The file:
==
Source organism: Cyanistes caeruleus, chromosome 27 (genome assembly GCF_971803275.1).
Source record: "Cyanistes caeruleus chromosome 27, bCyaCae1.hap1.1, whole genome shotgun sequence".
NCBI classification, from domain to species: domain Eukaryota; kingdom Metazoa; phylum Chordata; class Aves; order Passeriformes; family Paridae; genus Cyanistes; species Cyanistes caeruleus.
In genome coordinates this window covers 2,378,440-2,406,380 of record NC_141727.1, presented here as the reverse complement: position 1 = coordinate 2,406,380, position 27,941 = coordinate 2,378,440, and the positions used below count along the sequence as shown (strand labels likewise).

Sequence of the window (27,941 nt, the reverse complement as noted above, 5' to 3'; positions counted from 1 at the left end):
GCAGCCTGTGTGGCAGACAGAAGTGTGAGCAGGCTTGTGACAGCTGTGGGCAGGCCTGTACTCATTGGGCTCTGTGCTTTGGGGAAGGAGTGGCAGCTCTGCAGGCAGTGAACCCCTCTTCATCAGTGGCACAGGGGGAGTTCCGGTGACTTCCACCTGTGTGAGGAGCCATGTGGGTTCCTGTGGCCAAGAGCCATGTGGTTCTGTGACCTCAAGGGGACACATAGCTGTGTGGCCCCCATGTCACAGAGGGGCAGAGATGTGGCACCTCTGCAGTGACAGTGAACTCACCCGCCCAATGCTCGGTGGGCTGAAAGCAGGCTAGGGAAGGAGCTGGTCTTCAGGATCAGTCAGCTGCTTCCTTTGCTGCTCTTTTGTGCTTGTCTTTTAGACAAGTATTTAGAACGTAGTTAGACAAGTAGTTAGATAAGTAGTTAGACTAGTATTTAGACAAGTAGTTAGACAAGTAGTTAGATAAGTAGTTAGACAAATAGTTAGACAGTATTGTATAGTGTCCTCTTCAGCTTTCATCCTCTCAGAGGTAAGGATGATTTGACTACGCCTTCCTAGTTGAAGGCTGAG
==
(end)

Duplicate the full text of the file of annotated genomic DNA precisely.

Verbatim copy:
Source organism: Cyanistes caeruleus, chromosome 27 (genome assembly GCF_971803275.1).
Source record: "Cyanistes caeruleus chromosome 27, bCyaCae1.hap1.1, whole genome shotgun sequence".
NCBI classification, from domain to species: domain Eukaryota; kingdom Metazoa; phylum Chordata; class Aves; order Passeriformes; family Paridae; genus Cyanistes; species Cyanistes caeruleus.
In genome coordinates this window covers 2,378,440-2,406,380 of record NC_141727.1, presented here as the reverse complement: position 1 = coordinate 2,406,380, position 27,941 = coordinate 2,378,440, and the positions used below count along the sequence as shown (strand labels likewise).

Sequence of the window (27,941 nt, the reverse complement as noted above, 5' to 3'; positions counted from 1 at the left end):
GCAGCCTGTGTGGCAGACAGAAGTGTGAGCAGGCTTGTGACAGCTGTGGGCAGGCCTGTACTCATTGGGCTCTGTGCTTTGGGGAAGGAGTGGCAGCTCTGCAGGCAGTGAACCCCTCTTCATCAGTGGCACAGGGGGAGTTCCGGTGACTTCCACCTGTGTGAGGAGCCATGTGGGTTCCTGTGGCCAAGAGCCATGTGGTTCTGTGACCTCAAGGGGACACATAGCTGTGTGGCCCCCATGTCACAGAGGGGCAGAGATGTGGCACCTCTGCAGTGACAGTGAACTCACCCGCCCAATGCTCGGTGGGCTGAAAGCAGGCTAGGGAAGGAGCTGGTCTTCAGGATCAGTCAGCTGCTTCCTTTGCTGCTCTTTTGTGCTTGTCTTTTAGACAAGTATTTAGAACGTAGTTAGACAAGTAGTTAGATAAGTAGTTAGACTAGTATTTAGACAAGTAGTTAGACAAGTAGTTAGATAAGTAGTTAGACAAATAGTTAGACAGTATTGTATAGTGTCCTCTTCAGCTTTCATCCTCTCAGAGGTAAGGATGATTTGACTACGCCTTCCTAGTTGAAGGCTGAG